For Madhuri Dixit, Amitabh Bachchan and Preity Zinta, there’s bad news, and there’s good news.

First, the bad news.

Regardless of what you may think about the Maggi noodles issue, as Delhi banned the sale of the snack as it investigated charges that it contains excessive quantities of lead, holding these three celebrities responsible for misleading or false claims in advertising is not just some weird new rule made up by some local authority in Uttar Pradesh. In fact, it is part of a global trend that has been gathering momentum over the years with a view to to protect the consumer.

In fact, in 2008 the US Federal Trade Commission proposed a fresh set of "Guides Concerning the Use of Endorsements and Testimonials in Advertising". One key part of that was the provision that in the case of any misleading or false advertisement, it should not just be the advertiser who would be liable, but also any celebrity endorser who may have been involved.

But, interestingly, the Federal Trade Commission acknowledged that "well-known persons can appear in advertising without being deemed endorsers" of a product.

In other words, the celebrity might be deemed to be like any other model taking part in an ad, depending on the nature of the ad itself. (And this, of course, this is where the good news comes in.)

According to the Federal Trade Commission, in order to establish liability on the part of the celebrity, the basic question, therefore, is this: is the celebrity merely a paid actor in the ad? Or is he (or she) an actual endorser of the product?

Paid Actors vs Endorsers

Which means we need to examine the difference between being "a paid actor" and being an "endorser".

According to the Federal Trade Commission, endorsement is "any advertising message (including verbal statements, demonstrations or depictions of the name, signature, likeness or other identifying personal characteristics of an individual or the name or seal of an organisation) that consumers are likely to believe reflects the opinions, beliefs, findings or experiences of a party other than the sponsoring advertiser".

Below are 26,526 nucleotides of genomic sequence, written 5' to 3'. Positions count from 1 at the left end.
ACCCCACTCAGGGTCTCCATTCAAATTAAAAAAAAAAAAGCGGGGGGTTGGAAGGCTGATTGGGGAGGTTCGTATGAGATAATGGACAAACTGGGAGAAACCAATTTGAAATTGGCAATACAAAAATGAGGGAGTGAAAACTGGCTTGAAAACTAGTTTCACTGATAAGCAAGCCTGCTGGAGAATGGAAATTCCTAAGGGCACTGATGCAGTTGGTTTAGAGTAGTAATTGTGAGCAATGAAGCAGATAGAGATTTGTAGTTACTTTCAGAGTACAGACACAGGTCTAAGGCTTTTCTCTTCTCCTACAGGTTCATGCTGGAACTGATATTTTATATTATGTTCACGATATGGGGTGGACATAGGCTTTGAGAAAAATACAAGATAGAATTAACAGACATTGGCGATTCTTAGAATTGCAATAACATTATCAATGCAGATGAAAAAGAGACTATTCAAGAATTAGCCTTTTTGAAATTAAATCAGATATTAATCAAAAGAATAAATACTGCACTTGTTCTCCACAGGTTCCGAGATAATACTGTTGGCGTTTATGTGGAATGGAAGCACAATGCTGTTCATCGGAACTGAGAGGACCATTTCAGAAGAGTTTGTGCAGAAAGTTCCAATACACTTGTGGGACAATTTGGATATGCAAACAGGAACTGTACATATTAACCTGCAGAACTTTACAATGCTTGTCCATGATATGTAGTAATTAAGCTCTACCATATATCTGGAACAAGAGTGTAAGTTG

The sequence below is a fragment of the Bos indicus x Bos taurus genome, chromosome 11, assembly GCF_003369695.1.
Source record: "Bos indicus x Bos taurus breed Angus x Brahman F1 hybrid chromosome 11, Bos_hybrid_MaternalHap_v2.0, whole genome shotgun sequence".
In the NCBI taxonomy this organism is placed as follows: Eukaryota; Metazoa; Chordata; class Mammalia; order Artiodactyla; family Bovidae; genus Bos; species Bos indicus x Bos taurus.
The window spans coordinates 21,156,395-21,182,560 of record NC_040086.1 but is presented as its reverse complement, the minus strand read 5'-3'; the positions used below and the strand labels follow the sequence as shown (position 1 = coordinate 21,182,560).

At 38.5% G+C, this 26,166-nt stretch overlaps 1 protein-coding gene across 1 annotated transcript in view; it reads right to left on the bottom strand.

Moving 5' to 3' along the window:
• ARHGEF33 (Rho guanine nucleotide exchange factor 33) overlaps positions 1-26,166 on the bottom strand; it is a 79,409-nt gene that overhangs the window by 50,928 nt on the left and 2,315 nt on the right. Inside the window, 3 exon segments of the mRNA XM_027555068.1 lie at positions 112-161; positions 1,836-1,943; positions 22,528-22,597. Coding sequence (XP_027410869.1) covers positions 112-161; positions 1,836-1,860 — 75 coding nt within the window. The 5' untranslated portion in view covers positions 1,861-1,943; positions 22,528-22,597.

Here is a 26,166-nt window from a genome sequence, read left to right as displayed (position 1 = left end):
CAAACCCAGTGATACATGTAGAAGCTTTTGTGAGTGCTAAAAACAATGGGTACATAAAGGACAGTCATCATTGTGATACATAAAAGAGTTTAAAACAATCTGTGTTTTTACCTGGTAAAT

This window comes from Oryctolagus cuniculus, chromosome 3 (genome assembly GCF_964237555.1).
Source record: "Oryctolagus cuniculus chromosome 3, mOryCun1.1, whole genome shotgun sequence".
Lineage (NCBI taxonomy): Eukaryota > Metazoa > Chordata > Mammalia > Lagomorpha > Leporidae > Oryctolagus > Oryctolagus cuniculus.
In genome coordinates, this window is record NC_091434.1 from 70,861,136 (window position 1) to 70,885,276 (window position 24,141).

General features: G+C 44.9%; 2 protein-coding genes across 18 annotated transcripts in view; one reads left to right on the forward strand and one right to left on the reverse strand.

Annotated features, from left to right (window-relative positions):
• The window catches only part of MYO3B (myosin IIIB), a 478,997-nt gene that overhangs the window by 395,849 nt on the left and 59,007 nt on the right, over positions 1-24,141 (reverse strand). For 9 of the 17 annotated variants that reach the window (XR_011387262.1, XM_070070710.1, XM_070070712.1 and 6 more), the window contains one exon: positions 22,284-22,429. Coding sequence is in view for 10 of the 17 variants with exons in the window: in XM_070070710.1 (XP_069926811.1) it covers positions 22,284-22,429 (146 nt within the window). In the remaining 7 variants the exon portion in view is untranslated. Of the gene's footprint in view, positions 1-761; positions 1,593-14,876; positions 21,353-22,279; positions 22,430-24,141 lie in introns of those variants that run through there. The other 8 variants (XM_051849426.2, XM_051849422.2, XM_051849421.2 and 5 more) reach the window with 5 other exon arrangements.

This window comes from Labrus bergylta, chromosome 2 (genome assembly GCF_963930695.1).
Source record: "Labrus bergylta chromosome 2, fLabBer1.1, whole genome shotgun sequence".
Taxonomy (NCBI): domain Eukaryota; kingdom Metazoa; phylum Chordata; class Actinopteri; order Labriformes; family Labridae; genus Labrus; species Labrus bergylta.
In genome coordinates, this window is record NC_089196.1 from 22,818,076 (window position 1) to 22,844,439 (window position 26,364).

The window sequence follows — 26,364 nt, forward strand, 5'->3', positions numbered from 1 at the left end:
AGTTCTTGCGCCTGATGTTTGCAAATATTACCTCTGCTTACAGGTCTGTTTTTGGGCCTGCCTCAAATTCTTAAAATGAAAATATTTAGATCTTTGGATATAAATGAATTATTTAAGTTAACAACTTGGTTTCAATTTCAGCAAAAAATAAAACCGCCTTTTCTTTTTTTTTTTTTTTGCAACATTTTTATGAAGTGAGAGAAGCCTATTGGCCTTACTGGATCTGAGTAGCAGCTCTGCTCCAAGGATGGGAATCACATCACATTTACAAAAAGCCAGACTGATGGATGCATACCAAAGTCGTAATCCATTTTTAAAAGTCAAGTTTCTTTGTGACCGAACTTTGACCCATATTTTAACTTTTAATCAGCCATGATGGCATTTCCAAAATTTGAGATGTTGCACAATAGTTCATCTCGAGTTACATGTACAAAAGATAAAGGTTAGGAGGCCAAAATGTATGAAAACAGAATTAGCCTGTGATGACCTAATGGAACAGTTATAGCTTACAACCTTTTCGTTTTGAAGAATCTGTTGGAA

There is, therefore, a thin – but very significant – line between the two: acting, and endorsing. To understand the difference between the two, let us see what, a leading not-for-profit consumer guidance website, has to say. Legally speaking, it says, an actor may be merely a spokesperson who is making a statement on behalf of some other party.

But an endorser is something else: he is a person who is expressing his actual, personal approval of the product, based on his own actual, personal beliefs or convictions. (That’s why he is called an ‘endorser’: he is personally endorsing it.)

To illustrate this point, let us compare two ads: Amitabh Bachchan in a Maggi noodles ad, and – just for example – Aishwarya Rai in a L’Oreal ad.

Although both Bachchan and Rai are obviously being paid for appearing in these two ads respectively, if you watch the ads you’ll see there is an important difference.

Amitabh Bachchan Maggi ad


Bachchan is playing the role of a mere actor, or spokesperson. He doesn’t express any personal approval of the product: he is merely playing his part in the script, just as any ordinary model would do.

(And, likewise, one can say that Madhuri Dixit simply plays the role of an actress in her Maggi ads, just as any ordinary model would do.)

But now take a look at this ad, and you’ll see a difference

Aishwarya Rai L’Oreal ad


Rai is clearly endorsing L’Oreal shampoo. She is unambiguously expressing her personal approval for it (through words, as well as actions). So if the content of the ad were to be false or misleading, she must justifiably be held liable.

That is how the US Federal Trade Commission looks at the issue in its quest to protect the consumer’s interests. And it seems fair.

But the question is, will our Indian authorities look at it in the same sensible light?

We’ll just have to wait and see.

Meanwhile, since we’re on the subject of misleading advertising, let’s not forget that for unsubstantiated promises the worst culprit is political advertising – which seems to get away with the most blatant transgressions.

Take a look, for example, at these two ads below, listen carefully to the specific claims they make, line by line, and then decide – hand on your heart – if they are indeed true, factual and substantiate-able.

Bharatiya Janata Party ad


Congress ad


So, what do you think: true, factual and substantiate-able?